Senator Maggie Hassan (D-NH) sent a letter to Vance earlier this month, asking the Entertainment Software Ratings Board to review the ratings process as it relates to loot boxes, examine the marketing of loot boxes to children and develop best practices for developers around the toxic form of microtransactions. The Senator also asked the board to conduct a study that further delves into the reach and impact of loot boxes in games.
In Hawaii, state law-makers recently introduced four new bills that may change the way video games with loot box mechanics are bought and sold in Hawaii.
We've reached out to the Hawaii state legislators and the senator for comment. Specifically, we're asking the senator if today's response, which seems to only touch on one aspect of the letter, satisfies the request or if the senator still plans to ask the FTC to investigate the issue.
The letter from Hassan to Vance came the same day that Hassan brought up the issues of video game addiction and loot boxes during a Senate Commerce, Science and Transportation Committee hearing. The committee has oversight of the Federal Trade Commission.
Senator Hassan asked four FTC nominees at the time if they belive “that children being addicted to gaming - and activities like loot boxes that might make them more susceptible to addiction - is a problem that merits attention?” and if the FTC would be willing to look at loot boxes as an issue independently, depending on the ESRB's response to the senator.
Specifically, Hassan said she is talking about in-game microtransactions that lead to surprise winnings, which she says in many cases are being marketed to children. She also pointed out that last month the World Health Organization's call to recognize gaming disorder as a diagnosable disorder. "We should be doing all that we can to protect our children and to inform parents about their options when it comes to these types of games," she said.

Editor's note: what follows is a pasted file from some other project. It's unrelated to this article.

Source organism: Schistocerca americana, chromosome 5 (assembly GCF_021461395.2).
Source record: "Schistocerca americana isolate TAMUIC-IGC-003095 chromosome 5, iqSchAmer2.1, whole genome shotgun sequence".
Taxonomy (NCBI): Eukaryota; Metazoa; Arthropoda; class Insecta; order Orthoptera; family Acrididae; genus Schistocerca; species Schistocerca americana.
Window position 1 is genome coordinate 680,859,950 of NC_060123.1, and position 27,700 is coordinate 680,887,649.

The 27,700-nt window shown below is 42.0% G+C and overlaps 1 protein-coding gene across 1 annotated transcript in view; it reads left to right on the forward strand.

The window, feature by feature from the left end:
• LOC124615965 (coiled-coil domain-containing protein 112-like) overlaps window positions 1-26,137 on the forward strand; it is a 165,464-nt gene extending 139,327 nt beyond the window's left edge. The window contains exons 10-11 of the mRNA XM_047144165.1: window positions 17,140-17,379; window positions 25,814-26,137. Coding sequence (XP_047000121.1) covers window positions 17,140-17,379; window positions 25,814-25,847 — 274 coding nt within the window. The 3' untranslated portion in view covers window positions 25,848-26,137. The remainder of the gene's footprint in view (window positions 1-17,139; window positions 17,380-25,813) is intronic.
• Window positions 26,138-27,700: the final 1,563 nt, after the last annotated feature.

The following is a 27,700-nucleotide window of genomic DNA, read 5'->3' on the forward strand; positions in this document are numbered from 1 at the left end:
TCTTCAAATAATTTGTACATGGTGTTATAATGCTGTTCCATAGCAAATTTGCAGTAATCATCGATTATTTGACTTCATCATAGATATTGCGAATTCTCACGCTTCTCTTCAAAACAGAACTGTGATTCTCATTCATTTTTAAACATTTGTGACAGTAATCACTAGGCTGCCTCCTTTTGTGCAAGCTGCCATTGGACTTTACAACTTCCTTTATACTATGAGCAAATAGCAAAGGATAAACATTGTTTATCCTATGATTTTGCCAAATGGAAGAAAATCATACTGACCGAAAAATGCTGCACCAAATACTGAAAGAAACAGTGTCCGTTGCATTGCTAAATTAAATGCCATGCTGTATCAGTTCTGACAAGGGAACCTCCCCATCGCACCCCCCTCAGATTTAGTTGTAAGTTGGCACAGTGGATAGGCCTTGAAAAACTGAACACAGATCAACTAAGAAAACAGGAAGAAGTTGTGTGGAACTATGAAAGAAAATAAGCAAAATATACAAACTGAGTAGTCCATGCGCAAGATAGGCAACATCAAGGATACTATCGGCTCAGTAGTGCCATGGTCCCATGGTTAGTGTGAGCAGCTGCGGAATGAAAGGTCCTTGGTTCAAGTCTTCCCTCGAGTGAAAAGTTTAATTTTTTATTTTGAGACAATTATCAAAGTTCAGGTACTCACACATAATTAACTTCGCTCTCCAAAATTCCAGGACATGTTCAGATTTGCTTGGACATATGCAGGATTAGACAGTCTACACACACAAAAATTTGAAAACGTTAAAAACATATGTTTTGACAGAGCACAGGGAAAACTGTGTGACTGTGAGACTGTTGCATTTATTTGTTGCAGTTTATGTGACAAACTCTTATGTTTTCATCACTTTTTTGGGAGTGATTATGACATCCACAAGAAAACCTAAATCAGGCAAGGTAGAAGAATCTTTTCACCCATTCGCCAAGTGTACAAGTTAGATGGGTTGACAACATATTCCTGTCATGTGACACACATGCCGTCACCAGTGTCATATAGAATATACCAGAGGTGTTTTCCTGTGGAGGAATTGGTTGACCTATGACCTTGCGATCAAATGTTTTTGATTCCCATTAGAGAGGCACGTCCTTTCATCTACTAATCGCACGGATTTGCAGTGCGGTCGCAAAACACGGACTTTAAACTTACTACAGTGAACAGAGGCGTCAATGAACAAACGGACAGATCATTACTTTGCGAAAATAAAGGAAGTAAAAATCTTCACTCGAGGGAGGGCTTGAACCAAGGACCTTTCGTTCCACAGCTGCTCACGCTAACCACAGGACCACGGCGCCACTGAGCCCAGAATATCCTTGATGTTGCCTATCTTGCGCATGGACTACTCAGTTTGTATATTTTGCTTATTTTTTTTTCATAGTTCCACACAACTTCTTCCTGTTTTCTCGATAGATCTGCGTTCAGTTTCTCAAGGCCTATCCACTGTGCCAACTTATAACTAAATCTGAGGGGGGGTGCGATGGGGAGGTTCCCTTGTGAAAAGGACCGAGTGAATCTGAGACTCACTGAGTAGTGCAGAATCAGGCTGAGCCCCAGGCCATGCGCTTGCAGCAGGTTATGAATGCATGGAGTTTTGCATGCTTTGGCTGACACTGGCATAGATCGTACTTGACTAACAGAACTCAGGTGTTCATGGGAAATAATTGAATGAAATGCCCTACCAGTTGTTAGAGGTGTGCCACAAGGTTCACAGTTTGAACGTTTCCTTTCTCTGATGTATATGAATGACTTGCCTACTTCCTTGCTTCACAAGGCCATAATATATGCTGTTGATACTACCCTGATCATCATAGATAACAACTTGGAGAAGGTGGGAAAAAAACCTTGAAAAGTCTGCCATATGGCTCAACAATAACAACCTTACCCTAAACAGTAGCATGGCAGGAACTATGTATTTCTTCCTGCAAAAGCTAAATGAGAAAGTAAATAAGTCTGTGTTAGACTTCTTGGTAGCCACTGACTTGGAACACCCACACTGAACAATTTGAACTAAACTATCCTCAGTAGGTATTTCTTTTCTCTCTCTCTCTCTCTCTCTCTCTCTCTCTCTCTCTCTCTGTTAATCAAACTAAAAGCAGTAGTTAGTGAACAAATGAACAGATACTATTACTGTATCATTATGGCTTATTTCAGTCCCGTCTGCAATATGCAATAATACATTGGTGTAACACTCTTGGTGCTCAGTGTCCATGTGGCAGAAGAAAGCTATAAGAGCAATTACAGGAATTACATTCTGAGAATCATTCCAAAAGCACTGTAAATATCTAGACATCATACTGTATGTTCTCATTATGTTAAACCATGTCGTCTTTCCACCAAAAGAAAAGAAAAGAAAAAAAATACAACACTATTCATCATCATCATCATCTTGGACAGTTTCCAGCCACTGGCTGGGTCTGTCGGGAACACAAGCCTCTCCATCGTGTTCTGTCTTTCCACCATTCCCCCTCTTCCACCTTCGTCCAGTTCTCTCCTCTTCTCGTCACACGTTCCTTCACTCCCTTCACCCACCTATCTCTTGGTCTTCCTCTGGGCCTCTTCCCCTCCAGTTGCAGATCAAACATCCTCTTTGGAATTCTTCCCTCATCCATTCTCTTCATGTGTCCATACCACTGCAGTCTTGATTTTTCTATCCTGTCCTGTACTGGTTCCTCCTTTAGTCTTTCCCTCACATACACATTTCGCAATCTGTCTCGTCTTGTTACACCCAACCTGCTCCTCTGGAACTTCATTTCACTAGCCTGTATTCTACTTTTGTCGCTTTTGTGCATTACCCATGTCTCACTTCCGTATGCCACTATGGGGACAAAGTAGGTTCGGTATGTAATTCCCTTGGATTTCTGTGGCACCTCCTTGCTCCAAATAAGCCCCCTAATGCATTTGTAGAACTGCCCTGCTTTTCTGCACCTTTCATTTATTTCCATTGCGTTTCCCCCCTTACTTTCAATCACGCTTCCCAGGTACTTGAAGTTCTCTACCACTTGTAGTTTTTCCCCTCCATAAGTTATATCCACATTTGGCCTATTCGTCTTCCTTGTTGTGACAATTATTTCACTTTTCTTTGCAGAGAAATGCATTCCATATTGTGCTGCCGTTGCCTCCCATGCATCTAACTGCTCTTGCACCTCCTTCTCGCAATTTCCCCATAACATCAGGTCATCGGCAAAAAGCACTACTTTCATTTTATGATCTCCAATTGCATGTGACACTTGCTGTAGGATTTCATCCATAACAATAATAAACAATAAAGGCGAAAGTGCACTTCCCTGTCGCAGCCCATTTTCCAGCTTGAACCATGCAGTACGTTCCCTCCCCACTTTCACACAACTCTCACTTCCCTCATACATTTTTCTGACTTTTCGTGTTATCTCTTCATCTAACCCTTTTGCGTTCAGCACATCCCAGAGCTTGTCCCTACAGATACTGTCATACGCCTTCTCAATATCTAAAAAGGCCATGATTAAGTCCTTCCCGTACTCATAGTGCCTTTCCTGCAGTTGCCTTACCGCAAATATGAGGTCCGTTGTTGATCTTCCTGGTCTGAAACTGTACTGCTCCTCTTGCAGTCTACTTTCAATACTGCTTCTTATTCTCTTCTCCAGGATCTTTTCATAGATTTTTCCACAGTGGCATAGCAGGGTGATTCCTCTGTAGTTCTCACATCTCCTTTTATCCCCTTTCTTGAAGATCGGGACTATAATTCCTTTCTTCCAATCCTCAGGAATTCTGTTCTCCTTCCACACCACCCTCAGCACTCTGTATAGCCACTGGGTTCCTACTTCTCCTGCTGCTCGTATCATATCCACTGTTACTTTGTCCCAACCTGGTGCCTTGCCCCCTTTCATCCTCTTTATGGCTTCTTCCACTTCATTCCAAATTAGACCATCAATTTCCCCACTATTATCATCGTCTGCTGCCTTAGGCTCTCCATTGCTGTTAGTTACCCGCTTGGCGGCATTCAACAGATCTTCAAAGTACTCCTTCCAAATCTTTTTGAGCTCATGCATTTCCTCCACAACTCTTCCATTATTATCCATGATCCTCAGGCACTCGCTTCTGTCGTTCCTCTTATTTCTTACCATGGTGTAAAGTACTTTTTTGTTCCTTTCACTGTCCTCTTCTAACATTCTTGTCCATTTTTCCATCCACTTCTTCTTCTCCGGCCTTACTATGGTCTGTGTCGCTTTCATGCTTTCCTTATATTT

Vance says that the ESRB's response to Hassan has been preared that she believes this new initiative is responsive to her concerns. "We think our response is pretty complete," Vance said. "We encourage an open dialog with her office and hope to work with her in the future."
Vance added that she thinks state lawmakers will also be satisfied. Noting that this is just a first step. "We are going to continue to look at this issue," she said, "continue to see if additional measures, additional guidelines are of concern to the gamer community and to look at what we can continue to do."
Vance also noted that the ESRB doesn't view loot box sales as a form of gambling, but rather as a "fun way to acquire items. There is always an element of surprise, but you always get something and there's no way to cash out."
The In-Game Purchases label will become one of several interactive elements that ESRB currently assigns to notify consumers about the interactive or online features of a digital or mobile game. Consumers can expect to start seeing this new notice on all games that can be purchased in stores and wherever those games can be downloaded in the near future, according to the ESRB.